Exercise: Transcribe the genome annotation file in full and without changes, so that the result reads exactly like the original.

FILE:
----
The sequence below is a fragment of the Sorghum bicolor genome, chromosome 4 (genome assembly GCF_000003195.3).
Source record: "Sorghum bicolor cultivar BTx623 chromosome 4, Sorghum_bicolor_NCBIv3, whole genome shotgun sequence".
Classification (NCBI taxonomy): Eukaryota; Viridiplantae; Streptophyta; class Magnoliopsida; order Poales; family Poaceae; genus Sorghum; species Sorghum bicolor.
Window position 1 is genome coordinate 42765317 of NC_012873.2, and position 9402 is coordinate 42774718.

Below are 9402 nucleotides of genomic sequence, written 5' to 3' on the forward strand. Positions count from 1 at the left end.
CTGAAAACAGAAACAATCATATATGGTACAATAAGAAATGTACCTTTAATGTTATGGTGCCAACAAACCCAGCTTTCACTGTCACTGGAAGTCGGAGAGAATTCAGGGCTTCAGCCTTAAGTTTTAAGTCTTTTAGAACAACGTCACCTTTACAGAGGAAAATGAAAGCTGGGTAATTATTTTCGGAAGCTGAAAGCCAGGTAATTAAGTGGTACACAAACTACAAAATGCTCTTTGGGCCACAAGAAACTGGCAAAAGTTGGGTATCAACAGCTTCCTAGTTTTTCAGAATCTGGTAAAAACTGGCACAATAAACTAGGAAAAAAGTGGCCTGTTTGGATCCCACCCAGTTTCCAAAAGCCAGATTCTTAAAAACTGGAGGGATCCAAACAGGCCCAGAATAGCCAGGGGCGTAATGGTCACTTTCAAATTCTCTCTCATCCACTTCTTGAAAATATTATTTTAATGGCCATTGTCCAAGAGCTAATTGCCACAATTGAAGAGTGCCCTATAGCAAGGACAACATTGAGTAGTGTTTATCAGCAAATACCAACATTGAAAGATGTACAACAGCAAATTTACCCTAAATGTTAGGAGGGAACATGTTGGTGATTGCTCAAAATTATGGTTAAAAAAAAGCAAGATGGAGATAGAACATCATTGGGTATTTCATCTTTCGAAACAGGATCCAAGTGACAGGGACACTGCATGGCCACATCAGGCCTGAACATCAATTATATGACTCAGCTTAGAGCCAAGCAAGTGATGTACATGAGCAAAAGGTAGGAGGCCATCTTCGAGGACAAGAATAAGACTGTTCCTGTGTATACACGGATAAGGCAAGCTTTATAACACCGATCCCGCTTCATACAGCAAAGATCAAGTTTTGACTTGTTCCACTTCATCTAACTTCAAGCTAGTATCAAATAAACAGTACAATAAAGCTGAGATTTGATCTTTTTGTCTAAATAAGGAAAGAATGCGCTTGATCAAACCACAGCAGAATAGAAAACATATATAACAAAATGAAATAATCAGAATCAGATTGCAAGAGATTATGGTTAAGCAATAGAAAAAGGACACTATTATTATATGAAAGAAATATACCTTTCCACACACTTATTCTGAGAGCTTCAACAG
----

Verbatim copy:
The sequence below is a fragment of the Sorghum bicolor genome, chromosome 4 (genome assembly GCF_000003195.3).
Source record: "Sorghum bicolor cultivar BTx623 chromosome 4, Sorghum_bicolor_NCBIv3, whole genome shotgun sequence".
Classification (NCBI taxonomy): Eukaryota; Viridiplantae; Streptophyta; class Magnoliopsida; order Poales; family Poaceae; genus Sorghum; species Sorghum bicolor.
Window position 1 is genome coordinate 42765317 of NC_012873.2, and position 9402 is coordinate 42774718.

Below are 9402 nucleotides of genomic sequence, written 5' to 3' on the forward strand. Positions count from 1 at the left end.
CTGAAAACAGAAACAATCATATATGGTACAATAAGAAATGTACCTTTAATGTTATGGTGCCAACAAACCCAGCTTTCACTGTCACTGGAAGTCGGAGAGAATTCAGGGCTTCAGCCTTAAGTTTTAAGTCTTTTAGAACAACGTCACCTTTACAGAGGAAAATGAAAGCTGGGTAATTATTTTCGGAAGCTGAAAGCCAGGTAATTAAGTGGTACACAAACTACAAAATGCTCTTTGGGCCACAAGAAACTGGCAAAAGTTGGGTATCAACAGCTTCCTAGTTTTTCAGAATCTGGTAAAAACTGGCACAATAAACTAGGAAAAAAGTGGCCTGTTTGGATCCCACCCAGTTTCCAAAAGCCAGATTCTTAAAAACTGGAGGGATCCAAACAGGCCCAGAATAGCCAGGGGCGTAATGGTCACTTTCAAATTCTCTCTCATCCACTTCTTGAAAATATTATTTTAATGGCCATTGTCCAAGAGCTAATTGCCACAATTGAAGAGTGCCCTATAGCAAGGACAACATTGAGTAGTGTTTATCAGCAAATACCAACATTGAAAGATGTACAACAGCAAATTTACCCTAAATGTTAGGAGGGAACATGTTGGTGATTGCTCAAAATTATGGTTAAAAAAAAGCAAGATGGAGATAGAACATCATTGGGTATTTCATCTTTCGAAACAGGATCCAAGTGACAGGGACACTGCATGGCCACATCAGGCCTGAACATCAATTATATGACTCAGCTTAGAGCCAAGCAAGTGATGTACATGAGCAAAAGGTAGGAGGCCATCTTCGAGGACAAGAATAAGACTGTTCCTGTGTATACACGGATAAGGCAAGCTTTATAACACCGATCCCGCTTCATACAGCAAAGATCAAGTTTTGACTTGTTCCACTTCATCTAACTTCAAGCTAGTATCAAATAAACAGTACAATAAAGCTGAGATTTGATCTTTTTGTCTAAATAAGGAAAGAATGCGCTTGATCAAACCACAGCAGAATAGAAAACATATATAACAAAATGAAATAATCAGAATCAGATTGCAAGAGATTATGGTTAAGCAATAGAAAAAGGACACTATTATTATATGAAAGAAATATACCTTTCCACACACTTATTCTGAGAGCTTCAACAG